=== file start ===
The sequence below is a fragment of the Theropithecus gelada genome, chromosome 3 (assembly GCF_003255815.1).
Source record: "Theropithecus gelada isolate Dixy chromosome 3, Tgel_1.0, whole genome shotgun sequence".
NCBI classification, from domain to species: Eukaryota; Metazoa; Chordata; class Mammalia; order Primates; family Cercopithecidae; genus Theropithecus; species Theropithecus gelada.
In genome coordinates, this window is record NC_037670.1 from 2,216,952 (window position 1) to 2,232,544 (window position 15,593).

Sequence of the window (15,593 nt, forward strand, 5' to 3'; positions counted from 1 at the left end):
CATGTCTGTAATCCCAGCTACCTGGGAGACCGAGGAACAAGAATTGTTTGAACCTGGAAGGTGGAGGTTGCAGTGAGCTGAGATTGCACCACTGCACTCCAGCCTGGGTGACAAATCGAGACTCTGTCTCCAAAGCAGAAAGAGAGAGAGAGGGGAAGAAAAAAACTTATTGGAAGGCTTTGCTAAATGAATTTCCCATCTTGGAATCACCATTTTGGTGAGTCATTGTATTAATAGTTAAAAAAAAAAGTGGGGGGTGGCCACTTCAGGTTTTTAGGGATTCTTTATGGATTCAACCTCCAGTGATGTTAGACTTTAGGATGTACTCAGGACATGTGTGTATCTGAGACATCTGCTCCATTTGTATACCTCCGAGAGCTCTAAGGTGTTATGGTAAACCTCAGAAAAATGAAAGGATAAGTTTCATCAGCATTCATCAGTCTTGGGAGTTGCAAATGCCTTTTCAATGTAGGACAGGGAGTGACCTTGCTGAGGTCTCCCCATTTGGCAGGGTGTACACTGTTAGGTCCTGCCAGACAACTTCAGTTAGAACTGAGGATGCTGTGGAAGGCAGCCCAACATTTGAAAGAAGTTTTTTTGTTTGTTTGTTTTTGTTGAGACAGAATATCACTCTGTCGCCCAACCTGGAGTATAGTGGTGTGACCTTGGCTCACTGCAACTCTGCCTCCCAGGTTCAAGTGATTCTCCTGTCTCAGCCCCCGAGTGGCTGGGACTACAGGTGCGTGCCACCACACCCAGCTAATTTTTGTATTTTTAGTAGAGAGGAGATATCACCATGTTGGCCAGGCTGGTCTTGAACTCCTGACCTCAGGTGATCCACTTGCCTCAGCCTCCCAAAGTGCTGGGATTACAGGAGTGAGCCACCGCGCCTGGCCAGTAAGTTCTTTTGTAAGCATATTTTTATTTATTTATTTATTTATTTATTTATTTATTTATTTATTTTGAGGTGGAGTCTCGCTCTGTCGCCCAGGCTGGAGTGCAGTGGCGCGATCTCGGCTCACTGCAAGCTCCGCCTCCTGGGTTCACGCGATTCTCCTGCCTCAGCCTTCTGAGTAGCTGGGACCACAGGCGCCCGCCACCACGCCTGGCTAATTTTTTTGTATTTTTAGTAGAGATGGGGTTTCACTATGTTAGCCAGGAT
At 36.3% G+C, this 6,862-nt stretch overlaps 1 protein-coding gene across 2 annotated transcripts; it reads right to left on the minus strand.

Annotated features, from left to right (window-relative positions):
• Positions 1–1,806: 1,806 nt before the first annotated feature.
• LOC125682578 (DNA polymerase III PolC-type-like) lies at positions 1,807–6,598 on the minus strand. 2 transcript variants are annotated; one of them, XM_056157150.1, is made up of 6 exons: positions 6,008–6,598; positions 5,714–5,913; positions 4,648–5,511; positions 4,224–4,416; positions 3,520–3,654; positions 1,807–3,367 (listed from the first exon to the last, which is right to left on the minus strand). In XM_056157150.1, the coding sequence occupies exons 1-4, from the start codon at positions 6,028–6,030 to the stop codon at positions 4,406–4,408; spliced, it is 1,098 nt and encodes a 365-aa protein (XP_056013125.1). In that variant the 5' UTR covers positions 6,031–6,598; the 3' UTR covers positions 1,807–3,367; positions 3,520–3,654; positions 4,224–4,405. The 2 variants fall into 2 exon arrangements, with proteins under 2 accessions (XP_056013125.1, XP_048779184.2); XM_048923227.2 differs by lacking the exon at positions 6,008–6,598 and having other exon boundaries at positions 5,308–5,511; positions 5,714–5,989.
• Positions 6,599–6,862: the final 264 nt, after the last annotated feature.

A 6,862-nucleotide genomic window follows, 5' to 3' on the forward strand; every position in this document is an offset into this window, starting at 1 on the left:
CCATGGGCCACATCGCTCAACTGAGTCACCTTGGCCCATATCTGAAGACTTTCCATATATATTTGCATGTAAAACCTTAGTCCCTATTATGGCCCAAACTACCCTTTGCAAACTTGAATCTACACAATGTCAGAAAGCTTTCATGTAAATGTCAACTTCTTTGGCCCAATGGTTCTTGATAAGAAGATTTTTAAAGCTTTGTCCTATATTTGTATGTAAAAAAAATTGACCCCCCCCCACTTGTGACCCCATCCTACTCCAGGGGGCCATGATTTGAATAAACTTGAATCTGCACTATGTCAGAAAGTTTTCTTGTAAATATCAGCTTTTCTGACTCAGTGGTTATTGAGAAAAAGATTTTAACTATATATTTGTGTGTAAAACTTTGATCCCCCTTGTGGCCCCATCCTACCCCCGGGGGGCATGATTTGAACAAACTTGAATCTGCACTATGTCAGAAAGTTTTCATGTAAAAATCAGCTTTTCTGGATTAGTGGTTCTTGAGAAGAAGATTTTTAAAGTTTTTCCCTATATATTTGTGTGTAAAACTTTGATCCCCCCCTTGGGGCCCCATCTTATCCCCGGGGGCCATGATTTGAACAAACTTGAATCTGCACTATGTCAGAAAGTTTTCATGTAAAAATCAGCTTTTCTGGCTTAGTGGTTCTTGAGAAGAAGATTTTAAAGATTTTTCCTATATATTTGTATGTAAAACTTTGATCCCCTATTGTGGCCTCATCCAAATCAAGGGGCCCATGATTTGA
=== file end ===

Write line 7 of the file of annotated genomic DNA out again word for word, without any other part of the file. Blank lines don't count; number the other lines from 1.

At 36.3% G+C, this 6,862-nt stretch overlaps 1 protein-coding gene across 2 annotated transcripts; it reads right to left on the minus strand.